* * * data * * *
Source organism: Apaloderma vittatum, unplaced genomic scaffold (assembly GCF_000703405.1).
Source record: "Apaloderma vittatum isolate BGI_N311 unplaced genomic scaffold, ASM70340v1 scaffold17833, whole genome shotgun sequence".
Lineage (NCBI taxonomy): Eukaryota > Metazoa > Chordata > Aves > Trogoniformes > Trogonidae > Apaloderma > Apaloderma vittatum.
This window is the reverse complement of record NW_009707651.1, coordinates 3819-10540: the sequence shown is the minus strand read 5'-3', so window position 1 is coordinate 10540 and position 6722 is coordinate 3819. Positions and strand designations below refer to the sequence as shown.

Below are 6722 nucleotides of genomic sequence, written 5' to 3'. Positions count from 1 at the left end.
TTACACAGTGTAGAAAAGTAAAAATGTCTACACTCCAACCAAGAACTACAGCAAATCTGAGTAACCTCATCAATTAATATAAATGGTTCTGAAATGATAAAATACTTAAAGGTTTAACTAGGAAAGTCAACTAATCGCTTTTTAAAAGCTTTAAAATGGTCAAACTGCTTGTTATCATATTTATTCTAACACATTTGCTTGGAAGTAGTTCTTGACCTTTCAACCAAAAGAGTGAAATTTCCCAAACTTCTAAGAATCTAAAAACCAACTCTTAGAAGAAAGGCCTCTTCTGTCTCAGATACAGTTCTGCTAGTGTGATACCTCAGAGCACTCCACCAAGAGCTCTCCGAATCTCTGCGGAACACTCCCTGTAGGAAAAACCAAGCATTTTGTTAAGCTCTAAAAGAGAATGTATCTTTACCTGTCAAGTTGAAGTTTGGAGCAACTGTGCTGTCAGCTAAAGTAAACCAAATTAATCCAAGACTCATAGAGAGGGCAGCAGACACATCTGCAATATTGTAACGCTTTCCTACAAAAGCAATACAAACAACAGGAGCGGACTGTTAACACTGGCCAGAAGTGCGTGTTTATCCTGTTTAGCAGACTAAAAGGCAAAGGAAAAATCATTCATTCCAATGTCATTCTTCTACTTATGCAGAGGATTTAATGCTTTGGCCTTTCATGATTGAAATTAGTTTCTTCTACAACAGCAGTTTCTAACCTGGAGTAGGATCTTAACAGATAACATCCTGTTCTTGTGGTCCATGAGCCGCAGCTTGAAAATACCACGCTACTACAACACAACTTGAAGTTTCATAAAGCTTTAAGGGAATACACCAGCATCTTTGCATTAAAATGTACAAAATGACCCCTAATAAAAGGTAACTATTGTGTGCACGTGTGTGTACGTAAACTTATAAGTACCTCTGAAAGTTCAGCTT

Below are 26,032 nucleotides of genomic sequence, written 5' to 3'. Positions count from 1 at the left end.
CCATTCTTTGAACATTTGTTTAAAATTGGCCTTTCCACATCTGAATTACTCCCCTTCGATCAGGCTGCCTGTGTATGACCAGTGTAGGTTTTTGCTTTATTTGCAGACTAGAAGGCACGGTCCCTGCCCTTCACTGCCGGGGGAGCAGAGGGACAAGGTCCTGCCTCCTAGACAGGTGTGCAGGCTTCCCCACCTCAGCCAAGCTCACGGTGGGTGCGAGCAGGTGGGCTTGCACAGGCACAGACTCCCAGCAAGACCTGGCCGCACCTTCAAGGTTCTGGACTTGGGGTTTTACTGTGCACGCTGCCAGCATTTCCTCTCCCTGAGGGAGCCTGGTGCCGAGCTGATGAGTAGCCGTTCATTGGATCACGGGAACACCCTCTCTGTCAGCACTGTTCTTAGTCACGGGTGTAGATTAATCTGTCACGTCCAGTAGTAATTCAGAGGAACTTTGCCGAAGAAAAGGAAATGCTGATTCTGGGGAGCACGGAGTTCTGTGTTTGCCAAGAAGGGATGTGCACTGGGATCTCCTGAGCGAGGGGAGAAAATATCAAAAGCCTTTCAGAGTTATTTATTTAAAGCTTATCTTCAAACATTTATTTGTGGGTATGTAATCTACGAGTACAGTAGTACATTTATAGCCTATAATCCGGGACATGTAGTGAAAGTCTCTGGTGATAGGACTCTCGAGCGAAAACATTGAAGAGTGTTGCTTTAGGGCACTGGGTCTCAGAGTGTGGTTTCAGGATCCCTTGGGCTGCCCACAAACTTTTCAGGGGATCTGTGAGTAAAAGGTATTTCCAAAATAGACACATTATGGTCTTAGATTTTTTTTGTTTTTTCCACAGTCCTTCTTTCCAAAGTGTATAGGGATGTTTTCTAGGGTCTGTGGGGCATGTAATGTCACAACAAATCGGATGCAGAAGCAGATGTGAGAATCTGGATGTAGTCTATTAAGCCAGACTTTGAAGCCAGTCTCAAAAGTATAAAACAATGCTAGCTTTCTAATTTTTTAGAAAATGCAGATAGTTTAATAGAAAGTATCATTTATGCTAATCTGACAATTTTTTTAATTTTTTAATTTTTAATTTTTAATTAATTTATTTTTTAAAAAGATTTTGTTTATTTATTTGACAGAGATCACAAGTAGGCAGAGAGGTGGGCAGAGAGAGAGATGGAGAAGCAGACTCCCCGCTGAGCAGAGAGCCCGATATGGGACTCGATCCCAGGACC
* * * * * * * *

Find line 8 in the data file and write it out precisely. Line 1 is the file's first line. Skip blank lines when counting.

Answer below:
CCATTCTTTGAACATTTGTTTAAAATTGGCCTTTCCACATCTGAATTACTCCCCTTCGATCAGGCTGCCTGTGTATGACCAGTGTAGGTTTTTGCTTTATTTGCAGACTAGAAGGCACGGTCCCTGCCCTTCACTGCCGGGGGAGCAGAGGGACAAGGTCCTGCCTCCTAGACAGGTGTGCAGGCTTCCCCACCTCAGCCAAGCTCACGGTGGGTGCGAGCAGGTGGGCTTGCACAGGCACAGACTCCCAGCAAGACCTGGCCGCACCTTCAAGGTTCTGGACTTGGGGTTTTACTGTGCACGCTGCCAGCATTTCCTCTCCCTGAGGGAGCCTGGTGCCGAGCTGATGAGTAGCCGTTCATTGGATCACGGGAACACCCTCTCTGTCAGCACTGTTCTTAGTCACGGGTGTAGATTAATCTGTCACGTCCAGTAGTAATTCAGAGGAACTTTGCCGAAGAAAAGGAAATGCTGATTCTGGGGAGCACGGAGTTCTGTGTTTGCCAAGAAGGGATGTGCACTGGGATCTCCTGAGCGAGGGGAGAAAATATCAAAAGCCTTTCAGAGTTATTTATTTAAAGCTTATCTTCAAACATTTATTTGTGGGTATGTAATCTACGAGTACAGTAGTACATTTATAGCCTATAATCCGGGACATGTAGTGAAAGTCTCTGGTGATAGGACTCTCGAGCGAAAACATTGAAGAGTGTTGCTTTAGGGCACTGGGTCTCAGAGTGTGGTTTCAGGATCCCTTGGGCTGCCCACAAACTTTTCAGGGGATCTGTGAGTAAAAGGTATTTCCAAAATAGACACATTATGGTCTTAGATTTTTTTTGTTTTTTCCACAGTCCTTCTTTCCAAAGTGTATAGGGATGTTTTCTAGGGTCTGTGGGGCATGTAATGTCACAACAAATCGGATGCAGAAGCAGATGTGAGAATCTGGATGTAGTCTATTAAGCCAGACTTTGAAGCCAGTCTCAAAAGTATAAAACAATGCTAGCTTTCTAATTTTTTAGAAAATGCAGATAGTTTAATAGAAAGTATCATTTATGCTAATCTGACAATTTTTTTAATTTTTTAATTTTTAATTTTTAATTAATTTATTTTTTAAAAAGATTTTGTTTATTTATTTGACAGAGATCACAAGTAGGCAGAGAGGTGGGCAGAGAGAGAGATGGAGAAGCAGACTCCCCGCTGAGCAGAGAGCCCGATATGGGACTCGATCCCAGGACC